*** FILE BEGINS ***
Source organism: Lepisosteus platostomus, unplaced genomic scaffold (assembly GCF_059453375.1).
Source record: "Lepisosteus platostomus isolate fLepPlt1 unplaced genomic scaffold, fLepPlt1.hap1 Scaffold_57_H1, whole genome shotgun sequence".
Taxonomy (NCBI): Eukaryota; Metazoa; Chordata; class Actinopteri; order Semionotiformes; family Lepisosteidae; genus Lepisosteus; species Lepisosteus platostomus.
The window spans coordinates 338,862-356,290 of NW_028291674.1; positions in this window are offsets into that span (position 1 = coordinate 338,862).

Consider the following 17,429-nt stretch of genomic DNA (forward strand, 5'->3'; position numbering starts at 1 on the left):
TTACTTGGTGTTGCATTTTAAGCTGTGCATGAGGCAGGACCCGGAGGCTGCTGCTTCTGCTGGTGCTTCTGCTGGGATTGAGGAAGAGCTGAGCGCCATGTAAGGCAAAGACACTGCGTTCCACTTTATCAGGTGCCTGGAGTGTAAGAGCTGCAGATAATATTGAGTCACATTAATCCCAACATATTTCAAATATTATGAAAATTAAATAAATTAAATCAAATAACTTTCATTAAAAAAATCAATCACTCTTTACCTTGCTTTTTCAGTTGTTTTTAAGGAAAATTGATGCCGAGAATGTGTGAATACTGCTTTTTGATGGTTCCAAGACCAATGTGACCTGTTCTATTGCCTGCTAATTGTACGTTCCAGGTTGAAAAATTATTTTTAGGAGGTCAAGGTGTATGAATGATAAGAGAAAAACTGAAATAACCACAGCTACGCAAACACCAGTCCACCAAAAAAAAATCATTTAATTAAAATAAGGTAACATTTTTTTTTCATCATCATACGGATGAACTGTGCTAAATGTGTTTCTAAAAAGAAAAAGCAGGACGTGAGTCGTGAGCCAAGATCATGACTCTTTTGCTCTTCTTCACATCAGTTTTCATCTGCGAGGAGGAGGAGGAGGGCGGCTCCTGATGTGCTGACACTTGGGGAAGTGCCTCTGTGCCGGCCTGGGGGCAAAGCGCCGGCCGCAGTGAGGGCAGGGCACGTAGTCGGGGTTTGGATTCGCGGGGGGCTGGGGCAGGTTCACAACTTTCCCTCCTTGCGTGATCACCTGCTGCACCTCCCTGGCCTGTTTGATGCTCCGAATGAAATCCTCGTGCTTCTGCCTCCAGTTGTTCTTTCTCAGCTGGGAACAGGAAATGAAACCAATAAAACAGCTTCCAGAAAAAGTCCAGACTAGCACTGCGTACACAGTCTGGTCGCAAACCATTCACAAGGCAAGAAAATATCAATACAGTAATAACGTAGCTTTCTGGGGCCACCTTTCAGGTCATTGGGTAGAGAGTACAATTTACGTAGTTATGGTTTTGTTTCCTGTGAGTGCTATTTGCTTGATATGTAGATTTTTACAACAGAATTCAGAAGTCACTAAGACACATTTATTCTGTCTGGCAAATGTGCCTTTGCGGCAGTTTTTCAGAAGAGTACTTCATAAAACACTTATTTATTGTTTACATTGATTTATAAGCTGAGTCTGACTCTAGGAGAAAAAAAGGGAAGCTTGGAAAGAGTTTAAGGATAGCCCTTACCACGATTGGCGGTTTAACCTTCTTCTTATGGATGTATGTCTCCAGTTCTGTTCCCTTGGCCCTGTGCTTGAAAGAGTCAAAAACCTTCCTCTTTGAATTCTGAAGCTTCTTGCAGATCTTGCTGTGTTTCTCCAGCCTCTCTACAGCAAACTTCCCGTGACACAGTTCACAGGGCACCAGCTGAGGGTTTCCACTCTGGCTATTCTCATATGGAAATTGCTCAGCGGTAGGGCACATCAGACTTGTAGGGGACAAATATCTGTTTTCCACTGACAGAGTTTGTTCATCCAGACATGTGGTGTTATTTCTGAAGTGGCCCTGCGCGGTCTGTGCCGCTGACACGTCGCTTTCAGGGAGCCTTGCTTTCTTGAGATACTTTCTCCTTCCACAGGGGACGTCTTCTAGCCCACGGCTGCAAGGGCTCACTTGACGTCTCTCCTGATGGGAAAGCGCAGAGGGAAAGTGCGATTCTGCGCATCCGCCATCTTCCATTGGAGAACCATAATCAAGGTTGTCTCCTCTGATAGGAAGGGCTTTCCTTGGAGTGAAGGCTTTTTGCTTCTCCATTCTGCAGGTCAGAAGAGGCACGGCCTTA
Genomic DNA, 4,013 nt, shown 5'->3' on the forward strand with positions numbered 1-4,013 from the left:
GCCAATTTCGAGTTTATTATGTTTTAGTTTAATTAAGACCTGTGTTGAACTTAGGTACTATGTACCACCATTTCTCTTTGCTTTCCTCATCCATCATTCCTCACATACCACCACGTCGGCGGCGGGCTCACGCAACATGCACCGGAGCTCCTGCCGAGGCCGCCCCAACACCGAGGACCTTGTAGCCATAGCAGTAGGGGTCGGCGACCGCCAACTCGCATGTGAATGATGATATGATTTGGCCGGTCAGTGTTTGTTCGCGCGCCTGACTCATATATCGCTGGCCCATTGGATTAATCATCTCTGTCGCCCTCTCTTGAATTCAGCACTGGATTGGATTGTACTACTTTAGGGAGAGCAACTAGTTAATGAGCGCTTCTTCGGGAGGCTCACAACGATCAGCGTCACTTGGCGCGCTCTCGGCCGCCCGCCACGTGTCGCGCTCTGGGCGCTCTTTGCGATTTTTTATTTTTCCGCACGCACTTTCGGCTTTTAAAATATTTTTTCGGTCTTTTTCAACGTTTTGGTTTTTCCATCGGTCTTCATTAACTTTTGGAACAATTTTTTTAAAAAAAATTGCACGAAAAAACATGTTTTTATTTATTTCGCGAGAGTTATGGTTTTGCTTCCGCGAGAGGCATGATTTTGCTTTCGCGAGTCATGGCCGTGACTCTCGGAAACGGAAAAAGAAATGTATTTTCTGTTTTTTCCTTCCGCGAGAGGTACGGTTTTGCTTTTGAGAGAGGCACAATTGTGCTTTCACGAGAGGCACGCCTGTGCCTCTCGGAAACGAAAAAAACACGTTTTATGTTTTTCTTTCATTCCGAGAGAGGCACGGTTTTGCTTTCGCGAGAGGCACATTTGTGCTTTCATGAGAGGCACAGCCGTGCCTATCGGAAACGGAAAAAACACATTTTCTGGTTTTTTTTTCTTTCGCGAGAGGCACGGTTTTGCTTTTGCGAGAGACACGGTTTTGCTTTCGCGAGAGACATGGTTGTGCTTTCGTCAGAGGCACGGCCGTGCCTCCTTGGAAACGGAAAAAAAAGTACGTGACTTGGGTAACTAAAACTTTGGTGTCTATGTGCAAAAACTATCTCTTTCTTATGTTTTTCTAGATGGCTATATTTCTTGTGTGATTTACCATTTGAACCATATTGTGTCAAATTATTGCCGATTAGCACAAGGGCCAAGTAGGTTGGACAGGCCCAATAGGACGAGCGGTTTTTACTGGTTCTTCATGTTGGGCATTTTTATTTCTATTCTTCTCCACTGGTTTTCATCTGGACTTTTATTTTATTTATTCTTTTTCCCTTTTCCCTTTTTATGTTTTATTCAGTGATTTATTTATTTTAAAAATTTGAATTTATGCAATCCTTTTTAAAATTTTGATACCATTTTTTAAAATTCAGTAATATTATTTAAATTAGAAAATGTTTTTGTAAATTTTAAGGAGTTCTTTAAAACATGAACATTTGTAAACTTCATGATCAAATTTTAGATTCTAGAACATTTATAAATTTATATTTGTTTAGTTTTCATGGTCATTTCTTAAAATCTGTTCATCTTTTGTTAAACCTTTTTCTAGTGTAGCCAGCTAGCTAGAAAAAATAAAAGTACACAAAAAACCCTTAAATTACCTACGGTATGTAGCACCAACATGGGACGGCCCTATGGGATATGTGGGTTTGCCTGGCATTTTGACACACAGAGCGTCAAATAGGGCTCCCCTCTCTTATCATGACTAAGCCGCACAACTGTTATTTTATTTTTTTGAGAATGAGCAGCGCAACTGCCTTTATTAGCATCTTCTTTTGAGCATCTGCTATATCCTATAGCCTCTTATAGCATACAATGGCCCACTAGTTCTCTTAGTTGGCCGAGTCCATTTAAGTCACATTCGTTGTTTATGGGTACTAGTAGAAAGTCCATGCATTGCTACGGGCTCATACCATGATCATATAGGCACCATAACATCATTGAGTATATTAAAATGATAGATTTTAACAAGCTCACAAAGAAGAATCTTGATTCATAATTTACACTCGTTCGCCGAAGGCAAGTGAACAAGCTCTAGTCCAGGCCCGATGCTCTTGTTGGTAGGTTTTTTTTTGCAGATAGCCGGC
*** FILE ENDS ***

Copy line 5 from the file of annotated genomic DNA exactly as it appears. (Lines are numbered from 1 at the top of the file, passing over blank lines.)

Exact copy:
Consider the following 17,429-nt stretch of genomic DNA (forward strand, 5'->3'; position numbering starts at 1 on the left):